“For foreign investors, it’s not a case of build it and they will come,” concluded Rachel Ziemba, Managing Director at Roubini Global Economics, on CNBC. “They want to understand, they want to be paid for the risks they are taking on. In an environment where interest rates are rising in China, where the property market is flattening out a bit, that question mark about more information and drivers is going to be very important.”

The new U.S.-China trade deal signed during Chinese Communist Party leader Xi Jinping’s visit with U.S. President Donald Trump in April outlined a path for the U.S. credit rating agencies to begin operations in China later this year.

To foreign investors, that’s a step in the right direction, while also introducing new challenges. Foreign credit agencies will operate under supervision of Chinese securities regulators. During times of economic duress, can they remain independent and objective?

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Customers and real estate agents look at several building models at a real estate exhibition in Jiashan, Zhejiang province, in a file photo. (AFP/AFP/Getty Images)Customers and real estate agents look at several building models at a real estate exhibition in Jiashan, Zhejiang province, in a file photo. (AFP/AFP/Getty Images)

When China’s richest man and its most successful real estate developer calls the country’s overheating property market “the biggest bubble in history,” it’s probably not a good sign.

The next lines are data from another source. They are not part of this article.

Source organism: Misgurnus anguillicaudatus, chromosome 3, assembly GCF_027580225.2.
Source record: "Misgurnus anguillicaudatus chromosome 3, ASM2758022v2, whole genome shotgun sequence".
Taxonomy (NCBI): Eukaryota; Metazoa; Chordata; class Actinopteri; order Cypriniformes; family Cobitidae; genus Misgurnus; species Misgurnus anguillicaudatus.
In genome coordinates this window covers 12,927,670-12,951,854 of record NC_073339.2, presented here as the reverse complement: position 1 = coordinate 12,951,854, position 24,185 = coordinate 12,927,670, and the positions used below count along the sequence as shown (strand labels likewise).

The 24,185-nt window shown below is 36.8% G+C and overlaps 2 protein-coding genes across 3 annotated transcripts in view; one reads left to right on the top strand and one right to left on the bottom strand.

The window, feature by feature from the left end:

But that’s exactly what Wang Jianlin, billionaire owner of Dalian Wanda Group and Communist Party insider, said in an interview with CNN last week. “The government has come up with all sorts of measures—limiting purchase or credit—but none have worked,” he told CNN.

Average new housing prices across China increased 1.3 percent in August from July, according to state data, which was the 17th consecutive monthly jump. September was also the biggest one month increase since early 2011.

The Shanghai Composite Index has declined 15 percent since Jan. 1. If the trend continues, 2016 would be the biggest drop in five years. But volume on the exchange is also down—to the lowest level in two years—signaling that investors are pouring their money elsewhere after the scare of last year’s market crash.

In 2016, China’s property sector has been the biggest beneficiary.

At a macro level, Chinese retail investors are akin to children at a soccer match; they’ll simply swarm to where the action is. And over the last several years, the action mostly seesawed between equities and real estate, with an occasional interest in commodities.

Real estate is the hot market right now, to the point where experts—inside and outside China—are sounding the alarm.  

Ma Jun, chief economist at the People’s Bank of China’s research arm, recently called the property market a bubble in an interview earlier this month with Yicai.com.